Many public toilets do not have soap for washing hands, or towels for drying hands. Many people carry a handkerchief with them for such occasions, and some even carry soap. Some public toilets are fitted with powerful hand dryers to reduce the volume of waste generated from paper towels. Hand dryers and taps are sometimes installed with motion-sensors as an additional resource-saving measure.
In Japan, being clean is very important, and some Japanese words for 'clean' can be used to describe beauty. The word kirei (きれい, 綺麗) can be defined as "pretty, beautiful; clean; pure; orderly." This may explain the success of the high-tech toilet with a built-in bidet. There is also a large market for deodorants and air fresheners that add a pleasant scent to the area.
In the often crowded living conditions of Japanese cities and with the lack of rooms that can be locked from inside in a traditional Japanese house, the toilet is one of the few rooms in the house that allows for privacy. Some toilet rooms are equipped with a bookshelf, in others people may enter with a newspaper, and some are even filled with character goods and posters. Even so, these toilets are, whenever possible, in rooms separate from those for bathing. This is due to the ethic of separating clean from unclean, and this fact is a selling point in properties for rent.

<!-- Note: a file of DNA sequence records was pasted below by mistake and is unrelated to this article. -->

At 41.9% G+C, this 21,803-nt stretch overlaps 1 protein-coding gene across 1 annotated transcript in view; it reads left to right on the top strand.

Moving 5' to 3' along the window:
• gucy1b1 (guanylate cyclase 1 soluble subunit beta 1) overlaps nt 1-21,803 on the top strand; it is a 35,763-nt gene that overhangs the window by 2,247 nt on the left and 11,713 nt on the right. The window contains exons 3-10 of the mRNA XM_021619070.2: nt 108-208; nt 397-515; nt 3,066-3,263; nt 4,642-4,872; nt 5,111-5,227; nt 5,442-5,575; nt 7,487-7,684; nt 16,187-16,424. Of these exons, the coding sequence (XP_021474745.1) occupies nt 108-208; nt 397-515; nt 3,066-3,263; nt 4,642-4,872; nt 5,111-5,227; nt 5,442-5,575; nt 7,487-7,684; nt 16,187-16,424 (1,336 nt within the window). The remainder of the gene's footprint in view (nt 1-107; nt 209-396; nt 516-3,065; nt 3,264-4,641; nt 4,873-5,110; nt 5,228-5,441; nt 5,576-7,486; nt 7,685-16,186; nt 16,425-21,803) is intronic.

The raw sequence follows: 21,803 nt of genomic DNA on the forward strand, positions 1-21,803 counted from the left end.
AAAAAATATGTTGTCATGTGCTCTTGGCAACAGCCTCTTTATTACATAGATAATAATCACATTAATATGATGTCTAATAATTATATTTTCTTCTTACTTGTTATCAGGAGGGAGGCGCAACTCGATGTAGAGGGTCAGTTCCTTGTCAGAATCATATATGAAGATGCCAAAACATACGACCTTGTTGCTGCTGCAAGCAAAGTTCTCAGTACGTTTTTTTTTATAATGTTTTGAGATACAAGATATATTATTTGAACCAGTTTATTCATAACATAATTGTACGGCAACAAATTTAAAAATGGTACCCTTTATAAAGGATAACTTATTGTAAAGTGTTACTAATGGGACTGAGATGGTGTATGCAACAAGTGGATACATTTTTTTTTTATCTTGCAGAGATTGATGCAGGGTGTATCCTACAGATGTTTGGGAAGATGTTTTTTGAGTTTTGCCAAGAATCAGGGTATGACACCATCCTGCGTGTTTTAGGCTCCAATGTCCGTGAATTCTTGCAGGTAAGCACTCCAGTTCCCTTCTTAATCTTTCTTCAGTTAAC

Both the traditional squat toilet and the high-tech toilet are a source of confusion for foreigners unaccustomed to these devices. There are humorous reports of individuals using a toilet, and randomly pressing buttons on the control panel either out of curiosity or in search for the flushing control, and suddenly to their horror receiving a jet of water directed at the genitals or anus. As the water jet continues for a few seconds after he jumps up, he also gets himself or the bathroom wet.[dead link] Many Japanese toilets now feature pressure sensitive seats that automatically shut off the bidet when the person gets up. Many also have the buttons written in English to reduce the culture shock.